Portal:Medicine

Medicine

Marble statue of Asclephius on a pedestal, symbol of medicine in Western medicine

Medicine is the science and practice of establishing the diagnosis, prognosis, treatment, and prevention of disease. Medicine encompasses a variety of health care practices evolved to maintain and restore health by the prevention and treatment of illness. Contemporary medicine applies biomedical sciences, biomedical research, genetics, and medical technology to diagnose, treat, and prevent injury and disease, typically through pharmaceuticals or surgery, but also through therapies as diverse as psychotherapy, external splints and traction, medical devices, biologics, and ionizing radiation, amongst others.

Medicine has been around for thousands of years, during most of which it was an art (an area of skill and knowledge) frequently having connections to the religious and philosophical beliefs of local culture. For example, a medicine man would apply herbs and say prayers for healing, or an ancient philosopher and physician would apply bloodletting according to the theories of humorism. In recent centuries, since the advent of modern science, most medicine has become a combination of art and science (both basic and applied, under the umbrella of medical science). While stitching technique for sutures is an art learned through practice, the knowledge of what happens at the cellular and molecular level in the tissues being stitched arises through science.

Prescientific forms of medicine are now known as traditional medicine and folk medicine. They remain commonly used with or instead of scientific medicine and are thus called alternative medicine. For example, evidence on the effectiveness of acupuncture is "variable and inconsistent" for any condition, but is generally safe when done by an appropriately trained practitioner. In contrast, treatments outside the bounds of safety and efficacy are termed quackery. Read more...

Selected article

Hormones in menstrual cycle.png

The menstrual cycle is a recurring cycle of physiological changes in the females of some animal species that is associated with reproductive fertility. Only human beings and the great apes experience a true menstrual cycle. Most placental mammals experience estrus instead. The menstrual cycle is under the control of the reproductive hormone system and is necessary for reproduction. In women, menstrual cycles occur typically on a monthly basis between puberty and menopause.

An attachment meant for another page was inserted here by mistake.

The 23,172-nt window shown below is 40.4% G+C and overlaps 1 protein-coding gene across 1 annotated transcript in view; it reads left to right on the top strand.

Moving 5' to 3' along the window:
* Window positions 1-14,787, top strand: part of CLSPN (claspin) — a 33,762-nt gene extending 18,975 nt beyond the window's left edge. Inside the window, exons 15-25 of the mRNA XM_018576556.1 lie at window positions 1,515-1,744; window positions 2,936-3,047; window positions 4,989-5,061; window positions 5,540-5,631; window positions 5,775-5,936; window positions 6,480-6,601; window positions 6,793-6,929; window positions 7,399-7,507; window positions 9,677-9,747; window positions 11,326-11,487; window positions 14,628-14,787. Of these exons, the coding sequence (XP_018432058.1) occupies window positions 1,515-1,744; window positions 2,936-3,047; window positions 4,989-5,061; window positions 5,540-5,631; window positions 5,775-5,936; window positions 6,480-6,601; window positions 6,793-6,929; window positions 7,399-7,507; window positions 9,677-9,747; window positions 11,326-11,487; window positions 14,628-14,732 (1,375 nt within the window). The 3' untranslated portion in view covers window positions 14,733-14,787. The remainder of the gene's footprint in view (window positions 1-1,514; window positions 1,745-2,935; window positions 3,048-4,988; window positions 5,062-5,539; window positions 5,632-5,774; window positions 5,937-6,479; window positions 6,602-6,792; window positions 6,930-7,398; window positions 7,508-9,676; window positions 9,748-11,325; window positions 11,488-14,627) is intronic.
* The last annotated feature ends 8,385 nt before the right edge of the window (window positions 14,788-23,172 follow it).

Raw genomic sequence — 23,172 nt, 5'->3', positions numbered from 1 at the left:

During the menstrual cycle, the sexually mature female body builds up the lining of the uterus with gradually increasing amounts of estrogen, and when this hormone reaches a critical level, estradiol is produced, and shortly thereafterward there is the stimulation of the ovaries with Follicle Stimulating Hormone, and luteinizing hormone. Follicles begin developing, and within a few days one "matures" into an ovum or egg. The ovary then releases this egg, (or occasionally two, which might result in dizygotic, or non-identical, twins) at the time of ovulation. The lining of the uterus, the endometrium, peaks shortly there afterward in a synchronised fashion. After ovulation, this lining changes to prepare for potential conception and implantation of the fertilized egg to establish a pregnancy. The hormone progesterone rises after ovulation, and peaks shortly thereafter. (More...)

Selected image

Tubal Pregnancy with embryo.jpg
Human Embryo (7th week of pregnancy, 5th weeks p.o.).

Photo credit: https://www.flickr.com/photos/euthman/304334264

Did you know...?

Purpura.jpg

Help out

WPMED.svg

Get involved by joining WikiProject Medicine. We discuss collaborations and all manner of issues on our talk page.

Categories

Topics

Related portals

Associated Wikimedia

The following Wikimedia Foundation sister projects provide more on this subject:

Wikibooks
Books

Commons
Media

Wikinews 
News

Wikiquote 
Quotations

Wikisource 
Texts

Wikiversity
Learning resources

Wiktionary 
Definitions

Wikidata 
Database

</references>